The exhibition consists of six solo exhibitions side by side in the Beer Halls in Stavanger, NO. With painting as their starting point, the artists work in a span between two- and three-dimentional works.
Liv Tandrevold Eriksen (b. 1976)
Henrik Olai Kaarstein (b. 1989)
Cato Løland (b. 1982)
Lars Korff Lofthus (b. 1978)
Markus Li Stensrud (b. 1983) and Ida Madsen Følling (b. 1983)
Ingrid Toogood (b. 1976)
The title is borrowed from Renè Magritte’s painting from 1927 «La table, l’océan et le fruit» and works as a focal point for all six exhibitions. Magritte’s surrealist point of view is illustrative for how description and designation changes the way an artwork is read. When a painting is exhibited as a sculpture, something liken to Magritte’s view happens; the perception of what the work can be, and has the potential to be is pushed beyond its given boundaries.
Water is a visible part in Liv Tandrevold Eriksen’s process. The diluted acrylic paint is seeping through the canvas, colours bleeding into one another, reacting with the canvas, making water marks, stains, puddles, and edges. When the water has evaporated, she starts the next layer, another one, and so on. Her strokes are translucent, and each application is visible without the opportunity to retouch, working as a documentation, a recording of time, the process, and the layers.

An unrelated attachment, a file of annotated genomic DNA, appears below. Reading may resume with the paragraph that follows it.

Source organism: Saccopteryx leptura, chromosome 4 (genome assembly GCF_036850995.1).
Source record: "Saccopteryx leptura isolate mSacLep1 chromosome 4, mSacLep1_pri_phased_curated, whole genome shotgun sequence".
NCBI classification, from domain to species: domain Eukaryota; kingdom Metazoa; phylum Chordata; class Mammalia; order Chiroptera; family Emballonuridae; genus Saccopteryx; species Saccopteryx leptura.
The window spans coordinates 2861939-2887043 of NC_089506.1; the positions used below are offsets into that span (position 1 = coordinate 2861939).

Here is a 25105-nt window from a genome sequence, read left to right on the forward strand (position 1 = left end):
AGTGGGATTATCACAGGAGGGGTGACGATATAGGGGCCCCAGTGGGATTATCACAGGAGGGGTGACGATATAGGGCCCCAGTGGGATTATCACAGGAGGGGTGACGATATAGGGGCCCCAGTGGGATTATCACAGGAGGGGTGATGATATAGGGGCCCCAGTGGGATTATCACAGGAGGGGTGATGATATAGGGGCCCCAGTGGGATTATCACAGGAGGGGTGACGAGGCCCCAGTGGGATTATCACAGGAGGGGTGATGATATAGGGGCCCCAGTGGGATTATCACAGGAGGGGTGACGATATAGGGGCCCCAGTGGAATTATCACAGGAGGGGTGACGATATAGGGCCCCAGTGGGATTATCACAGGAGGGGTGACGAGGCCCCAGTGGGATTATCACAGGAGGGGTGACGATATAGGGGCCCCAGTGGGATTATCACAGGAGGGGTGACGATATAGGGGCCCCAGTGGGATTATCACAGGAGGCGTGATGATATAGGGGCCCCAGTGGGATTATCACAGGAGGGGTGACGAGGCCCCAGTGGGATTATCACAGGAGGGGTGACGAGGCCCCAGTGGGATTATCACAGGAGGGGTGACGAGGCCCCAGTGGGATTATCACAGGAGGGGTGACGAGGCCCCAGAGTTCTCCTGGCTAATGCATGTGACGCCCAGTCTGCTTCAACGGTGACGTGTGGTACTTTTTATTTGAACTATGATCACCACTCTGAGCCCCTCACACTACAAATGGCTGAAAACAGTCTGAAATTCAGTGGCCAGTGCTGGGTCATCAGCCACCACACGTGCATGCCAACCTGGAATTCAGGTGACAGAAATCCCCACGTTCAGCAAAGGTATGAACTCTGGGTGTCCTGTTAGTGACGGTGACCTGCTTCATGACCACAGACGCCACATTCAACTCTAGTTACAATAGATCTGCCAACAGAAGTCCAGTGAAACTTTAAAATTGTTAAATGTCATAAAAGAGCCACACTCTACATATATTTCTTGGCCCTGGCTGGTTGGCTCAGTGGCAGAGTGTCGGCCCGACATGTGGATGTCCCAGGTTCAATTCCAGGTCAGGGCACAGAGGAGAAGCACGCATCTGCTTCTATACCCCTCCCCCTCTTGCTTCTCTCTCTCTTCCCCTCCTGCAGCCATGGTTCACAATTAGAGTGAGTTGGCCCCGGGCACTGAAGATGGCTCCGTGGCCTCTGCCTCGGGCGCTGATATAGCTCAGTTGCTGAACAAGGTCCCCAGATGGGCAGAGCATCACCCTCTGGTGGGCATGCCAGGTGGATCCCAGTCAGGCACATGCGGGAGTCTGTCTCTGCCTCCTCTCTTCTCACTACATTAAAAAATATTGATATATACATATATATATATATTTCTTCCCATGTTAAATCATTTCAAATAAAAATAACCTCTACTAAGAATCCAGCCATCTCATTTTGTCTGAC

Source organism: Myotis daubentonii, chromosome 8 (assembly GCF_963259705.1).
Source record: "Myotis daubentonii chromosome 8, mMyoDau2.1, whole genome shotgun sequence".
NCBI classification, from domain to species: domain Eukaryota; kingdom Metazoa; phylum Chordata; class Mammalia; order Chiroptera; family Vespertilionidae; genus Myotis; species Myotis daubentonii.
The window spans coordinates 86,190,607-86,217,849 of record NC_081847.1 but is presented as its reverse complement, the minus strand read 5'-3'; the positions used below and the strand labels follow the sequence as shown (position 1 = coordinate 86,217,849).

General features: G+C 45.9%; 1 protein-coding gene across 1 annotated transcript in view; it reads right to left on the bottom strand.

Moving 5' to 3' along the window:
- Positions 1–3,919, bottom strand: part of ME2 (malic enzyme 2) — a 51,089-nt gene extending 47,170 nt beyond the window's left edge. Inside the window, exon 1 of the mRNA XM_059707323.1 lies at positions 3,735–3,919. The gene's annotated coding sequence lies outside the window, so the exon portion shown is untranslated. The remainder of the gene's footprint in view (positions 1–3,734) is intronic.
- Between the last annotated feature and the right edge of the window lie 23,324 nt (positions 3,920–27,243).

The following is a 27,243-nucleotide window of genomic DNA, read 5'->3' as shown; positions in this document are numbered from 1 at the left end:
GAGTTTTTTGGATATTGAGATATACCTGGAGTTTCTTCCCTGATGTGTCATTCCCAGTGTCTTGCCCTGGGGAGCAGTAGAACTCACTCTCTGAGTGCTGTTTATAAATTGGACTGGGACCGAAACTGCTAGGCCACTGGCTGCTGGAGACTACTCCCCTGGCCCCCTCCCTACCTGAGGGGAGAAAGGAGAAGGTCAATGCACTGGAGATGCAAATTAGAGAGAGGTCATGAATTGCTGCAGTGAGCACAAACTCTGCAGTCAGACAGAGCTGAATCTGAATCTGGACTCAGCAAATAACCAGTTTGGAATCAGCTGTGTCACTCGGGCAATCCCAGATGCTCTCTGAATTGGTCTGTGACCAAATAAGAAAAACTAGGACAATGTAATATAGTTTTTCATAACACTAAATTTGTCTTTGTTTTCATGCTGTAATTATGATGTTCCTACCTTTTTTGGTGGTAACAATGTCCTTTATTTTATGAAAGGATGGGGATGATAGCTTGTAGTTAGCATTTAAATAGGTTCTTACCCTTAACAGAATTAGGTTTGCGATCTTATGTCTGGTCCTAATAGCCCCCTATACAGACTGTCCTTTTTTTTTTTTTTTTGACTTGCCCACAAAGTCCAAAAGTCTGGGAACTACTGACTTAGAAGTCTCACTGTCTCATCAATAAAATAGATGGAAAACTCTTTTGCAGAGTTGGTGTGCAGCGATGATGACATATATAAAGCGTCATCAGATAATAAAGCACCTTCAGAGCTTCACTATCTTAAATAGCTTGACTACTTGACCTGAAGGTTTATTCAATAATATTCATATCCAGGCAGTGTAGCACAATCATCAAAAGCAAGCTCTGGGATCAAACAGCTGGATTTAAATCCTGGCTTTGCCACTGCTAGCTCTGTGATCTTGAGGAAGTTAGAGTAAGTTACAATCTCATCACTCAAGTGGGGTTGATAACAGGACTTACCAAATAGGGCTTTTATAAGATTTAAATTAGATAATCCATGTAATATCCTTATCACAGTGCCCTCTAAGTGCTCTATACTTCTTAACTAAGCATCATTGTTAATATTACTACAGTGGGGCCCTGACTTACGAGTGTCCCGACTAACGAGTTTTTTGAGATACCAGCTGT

Painting is also the foundation for her sculptures, which are both flat and three dimensional. They are cut, stitched, folded, and layered physically, becoming reliefs and hybrids of simple forms and more complicated, intricate undefined figures, growing from the walls, the floor, and the ceiling. Tandrevold Eriksen sees the sculptural opportunities of canvas as a textile. Her painted canvases may end up as a sculpture, a collage or a painting, the definitions being as fluid as the water used in the process. Her motifs imply a fleeting and fluid landscape where the sky, the ocean and the horizon are upside/down and blurred, held up by familiar, elementary shapes calming the storm.